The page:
Dec 14, 2013 @ 17:23:28

    @Ros, thanks, I’ll keep it in mind. I was brought up in a ultra fundie house so um, yeah, got buttons for miles…knee jerk ones no less.

    @annie, I really liked Bittersweet a lot, it’s another moving on after dead spouse story combined with second chance at love. For non-nauseating (to me) fluff, her It Happened One Night collection was very entertaining. Nothing crazy, but exactly what I wanted to read to relax during some stressful medical stuff happening with my 4 year old.

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  21. Nancy
    Dec 14, 2013 @ 22:08:31

    @annie: I really enjoyed A Negotiated Marriage, which is category length and also a contemporary marriage-of-convenience. It’s one of my least favorite tropes, yet Noelle Adams made it work for me. I also enjoyed Escorted, which is about a male escort, another trope that normally doesn’t do anything for me. When you look for her books, know that she writes under two different names, Noelle Adams and Claire Kent.

    I really like her voice and I’ve enjoyed the books I’ve read of hers. I’m excited to see she has a new one out that’s getting good recs. Unfortunately, I won’t be able to read it until later this week because I need to read the book for my book club.

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  22. Kim T.
    Dec 15, 2013 @ 13:58:12

    As always at this time of year, I’m looking for the perfect holiday romance. So far, I’ve enjoyed Sleigh Bells in the Snow by Sarah Morgan. Last year’s favorite was Breath of Embers by Anne Calhoun.

    When I saw this review, I was definitely a little nervous about the religious content. I’ve accumulated a few inspirational romances on my TBR shelf, but I’m still doubtful that I’ll like the genre, so never pick them up. So when I saw the author’s note, I was reassured and definitely intrigued. Being somewhat religious (in a cultural Catholic kind of way), I’m not averse to a little spirituality in my romances, but I’m always afraid of being preached to or having a bad reaction to how certain social issues are dealt with in inspirational romance plots. But as the author points out, this is not an inspirational romance, it’s a contemporary marriage-of-convenience story that just happens to have a pastor for a hero.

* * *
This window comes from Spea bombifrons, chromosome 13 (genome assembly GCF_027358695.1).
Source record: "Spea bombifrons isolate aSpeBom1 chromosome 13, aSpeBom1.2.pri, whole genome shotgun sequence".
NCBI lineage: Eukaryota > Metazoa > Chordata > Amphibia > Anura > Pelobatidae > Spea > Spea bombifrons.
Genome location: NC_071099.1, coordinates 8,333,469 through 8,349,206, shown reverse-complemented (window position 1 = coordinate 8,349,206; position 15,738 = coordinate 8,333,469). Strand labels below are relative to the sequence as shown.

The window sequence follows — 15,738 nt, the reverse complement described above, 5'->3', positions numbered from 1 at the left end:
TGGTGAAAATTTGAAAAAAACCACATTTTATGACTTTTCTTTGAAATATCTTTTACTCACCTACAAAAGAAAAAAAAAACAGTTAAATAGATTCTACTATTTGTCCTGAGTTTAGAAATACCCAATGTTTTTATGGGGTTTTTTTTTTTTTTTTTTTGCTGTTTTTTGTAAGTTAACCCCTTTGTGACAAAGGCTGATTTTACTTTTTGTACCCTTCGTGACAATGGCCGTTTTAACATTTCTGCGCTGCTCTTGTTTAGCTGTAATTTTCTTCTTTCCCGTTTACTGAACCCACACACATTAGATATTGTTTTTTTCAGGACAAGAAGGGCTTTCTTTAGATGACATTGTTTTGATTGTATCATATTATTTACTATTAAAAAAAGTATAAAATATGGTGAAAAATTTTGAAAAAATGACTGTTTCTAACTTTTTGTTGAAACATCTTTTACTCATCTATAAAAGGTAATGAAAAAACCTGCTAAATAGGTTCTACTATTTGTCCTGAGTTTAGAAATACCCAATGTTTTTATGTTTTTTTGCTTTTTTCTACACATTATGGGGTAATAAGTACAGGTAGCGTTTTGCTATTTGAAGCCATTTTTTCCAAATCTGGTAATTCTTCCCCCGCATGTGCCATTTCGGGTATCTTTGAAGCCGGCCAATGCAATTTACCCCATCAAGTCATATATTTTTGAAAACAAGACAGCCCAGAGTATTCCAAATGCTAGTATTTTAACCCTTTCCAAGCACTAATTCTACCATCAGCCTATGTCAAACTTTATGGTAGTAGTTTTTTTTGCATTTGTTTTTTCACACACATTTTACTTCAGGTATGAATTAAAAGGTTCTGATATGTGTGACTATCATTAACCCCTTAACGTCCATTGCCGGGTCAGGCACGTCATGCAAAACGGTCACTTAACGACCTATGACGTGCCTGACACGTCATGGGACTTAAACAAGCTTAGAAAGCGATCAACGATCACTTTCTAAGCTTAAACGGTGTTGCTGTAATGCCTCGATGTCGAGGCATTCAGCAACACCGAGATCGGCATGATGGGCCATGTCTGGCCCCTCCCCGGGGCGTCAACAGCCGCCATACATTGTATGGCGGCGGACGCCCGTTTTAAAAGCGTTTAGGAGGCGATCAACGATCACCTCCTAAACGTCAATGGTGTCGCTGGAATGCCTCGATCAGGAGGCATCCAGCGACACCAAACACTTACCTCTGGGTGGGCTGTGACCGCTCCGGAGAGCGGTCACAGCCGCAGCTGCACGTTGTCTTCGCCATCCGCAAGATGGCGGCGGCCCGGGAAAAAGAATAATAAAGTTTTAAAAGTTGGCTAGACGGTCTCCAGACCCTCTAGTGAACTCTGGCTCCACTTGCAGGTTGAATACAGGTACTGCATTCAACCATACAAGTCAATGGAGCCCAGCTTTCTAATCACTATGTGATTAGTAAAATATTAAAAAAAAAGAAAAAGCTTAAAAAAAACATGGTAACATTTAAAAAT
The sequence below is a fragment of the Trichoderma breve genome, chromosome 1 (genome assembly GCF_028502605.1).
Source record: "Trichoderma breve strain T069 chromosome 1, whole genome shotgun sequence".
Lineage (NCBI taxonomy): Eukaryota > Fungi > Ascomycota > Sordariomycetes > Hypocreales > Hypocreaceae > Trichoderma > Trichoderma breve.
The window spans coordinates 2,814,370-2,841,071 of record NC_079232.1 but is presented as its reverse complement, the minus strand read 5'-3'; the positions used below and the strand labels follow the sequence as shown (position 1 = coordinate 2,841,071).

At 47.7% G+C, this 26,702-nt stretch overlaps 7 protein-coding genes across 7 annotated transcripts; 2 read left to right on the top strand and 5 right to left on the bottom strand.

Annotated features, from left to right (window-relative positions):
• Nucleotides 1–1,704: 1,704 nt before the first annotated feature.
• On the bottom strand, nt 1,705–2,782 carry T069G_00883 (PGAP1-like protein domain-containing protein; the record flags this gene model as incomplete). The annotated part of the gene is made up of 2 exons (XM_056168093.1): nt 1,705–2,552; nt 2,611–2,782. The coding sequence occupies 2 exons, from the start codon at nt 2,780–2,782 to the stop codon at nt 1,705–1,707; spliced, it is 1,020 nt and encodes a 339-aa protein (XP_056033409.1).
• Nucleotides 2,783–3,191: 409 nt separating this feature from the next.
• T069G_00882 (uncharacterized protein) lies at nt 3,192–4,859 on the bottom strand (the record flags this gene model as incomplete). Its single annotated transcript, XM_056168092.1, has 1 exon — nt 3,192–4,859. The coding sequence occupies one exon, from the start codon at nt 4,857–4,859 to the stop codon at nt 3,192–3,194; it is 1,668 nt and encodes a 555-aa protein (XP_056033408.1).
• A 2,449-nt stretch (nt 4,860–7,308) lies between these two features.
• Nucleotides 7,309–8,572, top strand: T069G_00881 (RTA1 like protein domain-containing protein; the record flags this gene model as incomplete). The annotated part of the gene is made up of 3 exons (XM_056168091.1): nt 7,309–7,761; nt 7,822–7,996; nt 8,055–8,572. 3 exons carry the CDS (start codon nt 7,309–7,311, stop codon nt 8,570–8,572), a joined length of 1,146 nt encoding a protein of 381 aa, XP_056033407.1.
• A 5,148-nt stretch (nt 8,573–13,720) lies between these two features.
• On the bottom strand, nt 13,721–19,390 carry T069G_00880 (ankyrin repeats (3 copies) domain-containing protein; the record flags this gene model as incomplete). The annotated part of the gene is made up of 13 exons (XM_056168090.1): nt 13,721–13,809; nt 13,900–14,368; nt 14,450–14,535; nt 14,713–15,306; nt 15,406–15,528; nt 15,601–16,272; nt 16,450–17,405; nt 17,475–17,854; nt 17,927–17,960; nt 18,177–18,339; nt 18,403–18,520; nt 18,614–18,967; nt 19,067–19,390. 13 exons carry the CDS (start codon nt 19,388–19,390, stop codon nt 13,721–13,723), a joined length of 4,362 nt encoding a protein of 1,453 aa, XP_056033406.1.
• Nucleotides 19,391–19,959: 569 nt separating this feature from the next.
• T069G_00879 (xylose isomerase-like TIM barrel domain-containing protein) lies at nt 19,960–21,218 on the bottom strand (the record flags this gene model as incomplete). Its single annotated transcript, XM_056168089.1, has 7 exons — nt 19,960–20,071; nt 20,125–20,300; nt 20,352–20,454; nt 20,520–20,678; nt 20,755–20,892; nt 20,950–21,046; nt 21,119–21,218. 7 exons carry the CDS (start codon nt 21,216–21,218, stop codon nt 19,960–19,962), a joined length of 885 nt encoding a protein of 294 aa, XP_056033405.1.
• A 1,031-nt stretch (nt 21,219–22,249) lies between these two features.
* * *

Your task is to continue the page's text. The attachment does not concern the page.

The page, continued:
Another strike against this title for me was that I’d have to read it on my Kindle and I’m still not a complete convert to e-readers, but $.99 cents is too cheap so I bought it and stayed up till 3 AM last night to finish it in one sitting. Despite the few typos (uggh…e-books!), I was swept away and a little weepy by the end of the book (and the latter rarely happens to me). Daniel and Jessica were fully developed characters with understandable motivations and desires. And, not once, did the religious content seem inappropriate to the plot or preachy. The holiday elements, both religious and secular, were also sweet. And finally, any worry I had that the romance wouldn’t have the requisite steam factor, was laid to rest pretty early. Daniel is definitely the sexiest clergyman I’ve read about or seen in a while. I’ll definitely be reading more of Adams.

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  23. LOVED IT
    Dec 16, 2013 @ 09:09:38

    This was SO good…Being in ministry myself I am so glad she shared this story. Note: Pastors have SEX! They wait until they are married (sometimes) but they have it. All the time. More importantly married sex should be written more about. Maybe if it were we would reverence it as something sacred and be more willing to not throw it away to every Tom, Dick, Louise, and Sally. She handled the spiritual issues and the story so well. I hope she continues bringing the characters in that town to life. Support her work it was SO good!

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  24. The Conversion Imperative | Emma Barry
    Feb 17, 2014 @ 00:07:13

    […] hero but otherwise did not fit inspie tropes, indicates this might be true. Take just two reviews: here and here. Both mention how the characters’ faith enhances the story, yet religion is never used […]